Netflix quietly released Pee-wee’s Big Holiday last month, the first Pee-wee Herman film since 1988’s Big Top Pee-wee. Fans of Pee-wee will be pleasantly be surprised to learn that Pee-wee is as adventure-prone as ever, and while we’ve grown up, our bowtie-clad hero hasn’t.
Forced to confront his future, Pee-wee takes off for New York, setting off on a cross-country adventure with the help of new friends a long the way. He accidentally aids bank robbers, takes a short trip in a plane, is an almost-victim in a shotgun wedding, meets the Amish, and has his first slice of pizza.
Pee-wee’s Big Holiday doesn’t change much (even Pee-wee hasn’t aged), but that’s to the film’s credit, and perhaps its entire point: Pee-wee hasn’t grown up or left town, but his friends will, and his adventure may be a not so subtle way to beg the Millenials to let go of its childhood and its endless reboots.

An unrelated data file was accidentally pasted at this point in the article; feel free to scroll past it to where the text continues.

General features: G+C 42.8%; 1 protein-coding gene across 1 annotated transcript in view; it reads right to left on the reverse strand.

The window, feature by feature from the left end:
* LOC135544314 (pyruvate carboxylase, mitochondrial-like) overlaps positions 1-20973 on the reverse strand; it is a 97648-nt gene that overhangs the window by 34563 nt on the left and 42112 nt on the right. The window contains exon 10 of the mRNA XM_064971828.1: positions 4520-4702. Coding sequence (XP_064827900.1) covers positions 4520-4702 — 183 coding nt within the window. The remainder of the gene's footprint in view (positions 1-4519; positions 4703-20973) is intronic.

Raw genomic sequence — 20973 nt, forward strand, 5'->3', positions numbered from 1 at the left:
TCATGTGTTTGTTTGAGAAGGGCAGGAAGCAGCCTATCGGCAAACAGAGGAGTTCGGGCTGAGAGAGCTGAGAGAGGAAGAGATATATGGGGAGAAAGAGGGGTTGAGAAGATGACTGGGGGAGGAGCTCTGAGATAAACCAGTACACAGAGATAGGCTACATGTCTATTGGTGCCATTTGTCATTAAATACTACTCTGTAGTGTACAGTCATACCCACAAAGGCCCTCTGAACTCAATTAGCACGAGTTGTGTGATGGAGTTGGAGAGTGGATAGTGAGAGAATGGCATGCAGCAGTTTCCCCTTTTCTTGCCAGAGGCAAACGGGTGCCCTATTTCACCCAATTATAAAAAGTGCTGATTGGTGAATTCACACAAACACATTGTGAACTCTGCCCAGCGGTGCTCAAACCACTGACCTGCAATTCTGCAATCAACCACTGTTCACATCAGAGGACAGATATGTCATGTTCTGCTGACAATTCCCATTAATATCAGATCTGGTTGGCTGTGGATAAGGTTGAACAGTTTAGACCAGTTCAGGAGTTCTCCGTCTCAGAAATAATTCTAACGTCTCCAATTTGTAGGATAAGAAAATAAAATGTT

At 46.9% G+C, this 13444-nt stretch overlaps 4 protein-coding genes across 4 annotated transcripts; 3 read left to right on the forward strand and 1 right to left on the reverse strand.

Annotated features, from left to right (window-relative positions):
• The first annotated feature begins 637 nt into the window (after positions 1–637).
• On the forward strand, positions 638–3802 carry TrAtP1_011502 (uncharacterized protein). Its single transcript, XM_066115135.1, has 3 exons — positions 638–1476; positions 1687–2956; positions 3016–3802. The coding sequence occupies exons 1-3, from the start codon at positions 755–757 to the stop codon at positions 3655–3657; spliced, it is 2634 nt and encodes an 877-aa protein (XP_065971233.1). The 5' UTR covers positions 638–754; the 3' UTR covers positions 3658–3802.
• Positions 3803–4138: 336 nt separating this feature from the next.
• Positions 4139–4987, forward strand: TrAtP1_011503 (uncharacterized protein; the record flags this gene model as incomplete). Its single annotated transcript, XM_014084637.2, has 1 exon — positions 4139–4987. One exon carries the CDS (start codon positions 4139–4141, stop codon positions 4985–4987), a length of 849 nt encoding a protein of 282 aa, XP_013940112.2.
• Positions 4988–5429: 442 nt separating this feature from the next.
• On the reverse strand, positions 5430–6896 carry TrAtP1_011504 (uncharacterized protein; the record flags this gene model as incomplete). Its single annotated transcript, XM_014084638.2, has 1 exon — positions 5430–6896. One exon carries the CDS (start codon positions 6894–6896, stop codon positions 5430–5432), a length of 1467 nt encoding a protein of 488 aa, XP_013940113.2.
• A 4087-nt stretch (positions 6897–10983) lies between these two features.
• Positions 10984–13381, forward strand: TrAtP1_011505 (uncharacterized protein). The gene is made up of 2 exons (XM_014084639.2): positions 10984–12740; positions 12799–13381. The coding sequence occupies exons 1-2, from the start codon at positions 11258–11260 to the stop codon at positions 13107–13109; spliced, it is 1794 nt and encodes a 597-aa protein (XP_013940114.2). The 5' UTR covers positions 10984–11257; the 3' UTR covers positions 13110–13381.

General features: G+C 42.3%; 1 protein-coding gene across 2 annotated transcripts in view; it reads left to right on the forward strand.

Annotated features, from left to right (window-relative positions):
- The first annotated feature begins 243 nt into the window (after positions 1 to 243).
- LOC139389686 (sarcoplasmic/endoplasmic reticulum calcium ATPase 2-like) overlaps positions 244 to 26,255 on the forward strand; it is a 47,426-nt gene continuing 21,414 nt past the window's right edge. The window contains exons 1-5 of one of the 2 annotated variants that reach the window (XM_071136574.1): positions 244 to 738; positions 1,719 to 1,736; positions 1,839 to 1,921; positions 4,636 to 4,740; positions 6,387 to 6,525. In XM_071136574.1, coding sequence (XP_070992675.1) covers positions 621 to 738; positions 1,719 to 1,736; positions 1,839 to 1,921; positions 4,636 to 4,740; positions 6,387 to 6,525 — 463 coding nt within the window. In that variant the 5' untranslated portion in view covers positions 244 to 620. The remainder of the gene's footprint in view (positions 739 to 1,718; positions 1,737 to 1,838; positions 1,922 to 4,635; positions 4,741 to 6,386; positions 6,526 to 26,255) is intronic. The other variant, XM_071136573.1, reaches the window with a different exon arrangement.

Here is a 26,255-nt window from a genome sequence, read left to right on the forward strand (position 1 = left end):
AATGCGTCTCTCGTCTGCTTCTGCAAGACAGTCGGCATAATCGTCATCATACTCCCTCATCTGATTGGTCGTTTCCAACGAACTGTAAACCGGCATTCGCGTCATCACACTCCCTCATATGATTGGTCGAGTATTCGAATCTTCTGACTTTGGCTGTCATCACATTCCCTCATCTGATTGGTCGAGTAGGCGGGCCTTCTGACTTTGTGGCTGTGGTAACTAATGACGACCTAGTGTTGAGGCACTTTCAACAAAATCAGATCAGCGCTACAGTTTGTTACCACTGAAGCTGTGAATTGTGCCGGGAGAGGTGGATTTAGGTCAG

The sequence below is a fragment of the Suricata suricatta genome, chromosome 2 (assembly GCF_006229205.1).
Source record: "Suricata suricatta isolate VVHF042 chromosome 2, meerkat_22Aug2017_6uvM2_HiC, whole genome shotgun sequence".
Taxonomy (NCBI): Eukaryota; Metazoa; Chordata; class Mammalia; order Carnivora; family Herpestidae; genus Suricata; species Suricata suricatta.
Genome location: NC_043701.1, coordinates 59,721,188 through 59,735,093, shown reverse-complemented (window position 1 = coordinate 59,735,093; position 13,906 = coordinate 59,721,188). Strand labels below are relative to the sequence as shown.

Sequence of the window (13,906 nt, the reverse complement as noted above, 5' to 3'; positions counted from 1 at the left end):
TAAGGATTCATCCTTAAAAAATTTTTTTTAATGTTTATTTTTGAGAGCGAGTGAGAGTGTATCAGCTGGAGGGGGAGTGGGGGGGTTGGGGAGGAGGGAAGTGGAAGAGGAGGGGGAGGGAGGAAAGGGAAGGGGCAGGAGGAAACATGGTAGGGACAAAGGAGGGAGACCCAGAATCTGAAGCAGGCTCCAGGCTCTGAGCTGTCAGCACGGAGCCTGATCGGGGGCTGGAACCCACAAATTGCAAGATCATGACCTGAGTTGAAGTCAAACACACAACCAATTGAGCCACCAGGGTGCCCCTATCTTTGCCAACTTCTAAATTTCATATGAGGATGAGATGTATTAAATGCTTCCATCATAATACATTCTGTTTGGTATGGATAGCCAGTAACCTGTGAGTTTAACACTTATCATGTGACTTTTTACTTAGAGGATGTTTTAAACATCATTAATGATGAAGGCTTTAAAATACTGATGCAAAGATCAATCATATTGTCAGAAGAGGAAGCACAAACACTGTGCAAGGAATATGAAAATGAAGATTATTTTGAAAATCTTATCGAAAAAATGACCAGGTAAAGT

If that is the point, it’s hard to tell sometimes. Holiday succeeds in all the ways Pee-wee did in the past: a litany of guest stars (Stephanie Beatriz, Alia Shawkat were pleasant surprises; Joe Maganiello as himself was a delight), a neighborhood-wide Rube Goldberg machine, and borderline inappropriate jokes (a couple of bankrobbers invite male strippers over for a pillowfight, but Pee-wee blacks out from the horror just in time) harken to Pee-wee’s original humor and joy with great success.
Holiday is a lot like The Muppets: directed by John Lee and written by Paul Reubens and Love‘s Paul Rust, the film is brimming with love, respect, and admiration for the character’s original, classic content. Holiday doesn’t take a lot of chances, but it doesn’t need to. Instead Holiday is a comforting pat on the back. Having survived the horror of an ’80s resurgence (TMNT, Transformers, Fuller House), that’s just fine.
Pee-wee’s Big Holiday is streaming now on Netflix.